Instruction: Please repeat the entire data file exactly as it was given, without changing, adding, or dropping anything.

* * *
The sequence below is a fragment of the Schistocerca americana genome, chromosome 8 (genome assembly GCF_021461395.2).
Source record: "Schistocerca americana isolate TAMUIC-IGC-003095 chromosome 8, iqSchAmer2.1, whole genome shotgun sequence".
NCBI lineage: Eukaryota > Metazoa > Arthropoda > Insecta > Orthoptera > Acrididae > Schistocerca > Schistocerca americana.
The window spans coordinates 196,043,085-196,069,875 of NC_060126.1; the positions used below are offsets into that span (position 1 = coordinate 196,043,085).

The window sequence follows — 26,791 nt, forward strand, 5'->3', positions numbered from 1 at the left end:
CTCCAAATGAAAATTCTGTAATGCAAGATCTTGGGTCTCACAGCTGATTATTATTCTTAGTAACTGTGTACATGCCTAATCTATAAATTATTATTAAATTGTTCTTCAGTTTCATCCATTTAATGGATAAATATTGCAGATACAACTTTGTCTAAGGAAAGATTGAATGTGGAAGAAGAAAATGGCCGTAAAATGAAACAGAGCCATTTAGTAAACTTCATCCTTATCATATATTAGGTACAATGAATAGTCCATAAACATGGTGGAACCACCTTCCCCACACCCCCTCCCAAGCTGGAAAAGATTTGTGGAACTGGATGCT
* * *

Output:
The sequence below is a fragment of the Schistocerca americana genome, chromosome 8 (genome assembly GCF_021461395.2).
Source record: "Schistocerca americana isolate TAMUIC-IGC-003095 chromosome 8, iqSchAmer2.1, whole genome shotgun sequence".
NCBI lineage: Eukaryota > Metazoa > Arthropoda > Insecta > Orthoptera > Acrididae > Schistocerca > Schistocerca americana.
The window spans coordinates 196,043,085-196,069,875 of NC_060126.1; the positions used below are offsets into that span (position 1 = coordinate 196,043,085).

The window sequence follows — 26,791 nt, forward strand, 5'->3', positions numbered from 1 at the left end:
CTCCAAATGAAAATTCTGTAATGCAAGATCTTGGGTCTCACAGCTGATTATTATTCTTAGTAACTGTGTACATGCCTAATCTATAAATTATTATTAAATTGTTCTTCAGTTTCATCCATTTAATGGATAAATATTGCAGATACAACTTTGTCTAAGGAAAGATTGAATGTGGAAGAAGAAAATGGCCGTAAAATGAAACAGAGCCATTTAGTAAACTTCATCCTTATCATATATTAGGTACAATGAATAGTCCATAAACATGGTGGAACCACCTTCCCCACACCCCCTCCCAAGCTGGAAAAGATTTGTGGAACTGGATGCT